Trash or Treasure: Spring brings antiques season
Online shopping may have changed the business forever, but there’s still nothing like a good old-fashioned antique show to get the motor running.
Luckily for cabin fever sufferers, spring ushers in the beginning of the indoor and outdoor event season. And if the antique shows have started, can the outdoor flea markets be far behind? Here are a few of the larger markets on the horizon in March, April and May. Mark your calendars!
March 30. Promise of Spring. Ithaca. Now in its 29th year, the one-time Breckenridge-based annual event has moved to Ithaca. What hasn’t changed is its focus on quality collectibles, with 48 dealers in country, primitives, farmhouse, and home and garden meeting at the 10,000 square-foot PINS Tavern and Event Center for the 10 a.m. to 3 p.m. event. Charlene Byers Sherman, who owns the show with her husband, is excited about new dealers including Sandra Nolan and Jacki Frelitz as well as long-time regulars both from within and outside Michigan. “Sharon Reeder and her daughter Shelly from Saginaw are probably the dealer we are most asked about,” Sherman says. “She deals in primitive smalls… but every dealer in the show has their fans and followers.” Admission is $5; under 12 are free. 517-526-2144.
April 20: Ann Arbor Antiques Market, Ann Arbor. Fans line up before the 8 a.m. start for this long-time event, which has been held at the Washtenaw Farm Council Grounds since 1968. “Quality antiques, jewelry, paintings, mid-century, industrial design, vintage, folk art, repurposed and more…we have it all,” reads their Facebook page. Owner Liz Miller bought the show in 2014 and says that “it’s been a lot of fun adding industrial and modernism,” to the mix, and that doing so has brought in younger enthusiasts. Other 2019 dates are May 18, 19, and Oct. 19 and 20th. Hours at 8 a.m. to 4 p.m. Sat. and 10 to 4 Sun. Admission is $6. annarborantiquesmarket.com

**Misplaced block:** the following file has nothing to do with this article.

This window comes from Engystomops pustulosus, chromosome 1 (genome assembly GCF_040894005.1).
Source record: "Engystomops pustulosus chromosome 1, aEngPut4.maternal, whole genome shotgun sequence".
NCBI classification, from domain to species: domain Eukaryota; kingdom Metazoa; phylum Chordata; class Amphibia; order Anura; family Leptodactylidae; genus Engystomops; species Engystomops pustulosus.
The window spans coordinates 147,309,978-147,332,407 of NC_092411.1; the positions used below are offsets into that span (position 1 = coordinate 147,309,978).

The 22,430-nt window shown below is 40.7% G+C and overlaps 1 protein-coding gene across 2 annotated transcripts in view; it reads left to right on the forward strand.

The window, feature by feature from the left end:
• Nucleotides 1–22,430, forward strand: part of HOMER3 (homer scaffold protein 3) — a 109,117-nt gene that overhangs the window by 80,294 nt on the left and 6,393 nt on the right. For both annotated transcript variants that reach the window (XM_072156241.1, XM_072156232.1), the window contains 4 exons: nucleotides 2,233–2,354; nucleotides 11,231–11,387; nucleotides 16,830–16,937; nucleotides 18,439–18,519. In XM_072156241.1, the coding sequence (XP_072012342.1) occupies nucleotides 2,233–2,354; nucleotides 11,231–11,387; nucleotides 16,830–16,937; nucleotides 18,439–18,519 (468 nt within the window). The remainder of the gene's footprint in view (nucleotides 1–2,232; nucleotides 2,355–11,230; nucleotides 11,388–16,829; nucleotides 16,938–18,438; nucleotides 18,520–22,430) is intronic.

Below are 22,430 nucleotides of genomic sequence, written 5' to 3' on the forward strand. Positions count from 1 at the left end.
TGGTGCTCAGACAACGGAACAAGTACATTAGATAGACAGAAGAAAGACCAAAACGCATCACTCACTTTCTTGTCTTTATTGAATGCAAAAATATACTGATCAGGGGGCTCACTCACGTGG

April 27-28: “Depression and Elegant Glass Show and Sale, Madison Heights. Fenton, Fire King, Fostoria… it’s all here. One of the largest Depression Glass Shows in the Midwest since 1974 according to their website, the show is in its 45th year features American-made Depression and elegant glass plus other collectible and antique American made glass and china and features dealers from Michigan and several other states. $6; 10-5 Sat. and 11-4 Sun. depressionglassclub.com.
April 28: Allegan Antiques Market, Allegan. “Recent trends in the home design field have made the show a hot spot for architectural, industrial, primitive, country, shabby chic, refurbished, repurposed and every kind of antique or collectible decorator items,” reads the show’s website and few collectors would debate that. Always the last Sunday of the month, April through September, it features 400 dealers both inside and out from 8 a.m. to 4 p.m. alleganantiques.com.
May 3-5: Michigan Antique Festival, Davisburg. A sister show to the event of the same name held in Midland (which starts in June), this popular show and sale has it all – five barns and countless tents filled with vintage goods, a classic car auction, craft beer, and special themed areas including shabby experience and industrial way. Held at Springfield Oaks County Park, you can even indulge in early bird shopping on Friday for $15, which gets you first dibs and a weekend pass. Hours are Fri. 10-5, Sat. 8-6 and Sun. 9-4. $6. miantiquefestival.com.
May 11-12: Utica Antiques Market, Shelby Township. Billed as the “largest outdoor all-antiques market of its kind in Southeast Michigan,” according to their website, this show began in 1986 and happens three times a year at the K of C Fairgrounds. More than 100 dealers set up under tents with a wide array of vintage goods in May, July and September. $ 5. Uticaantiques.com.
Do you have an object you would like to know more about? Send a photo and description that includes how you acquired the object to: The Detroit News, Trash or Treasure?, 160 W. Fort St., Detroit, MI 48226. Include your name and daytime telephone number. You may also send your photo and description to firstname.lastname@example.org. If chosen you’ll need to bring the items to an appraisal session. Letters are edited for style and clarity. Photos cannot be returned.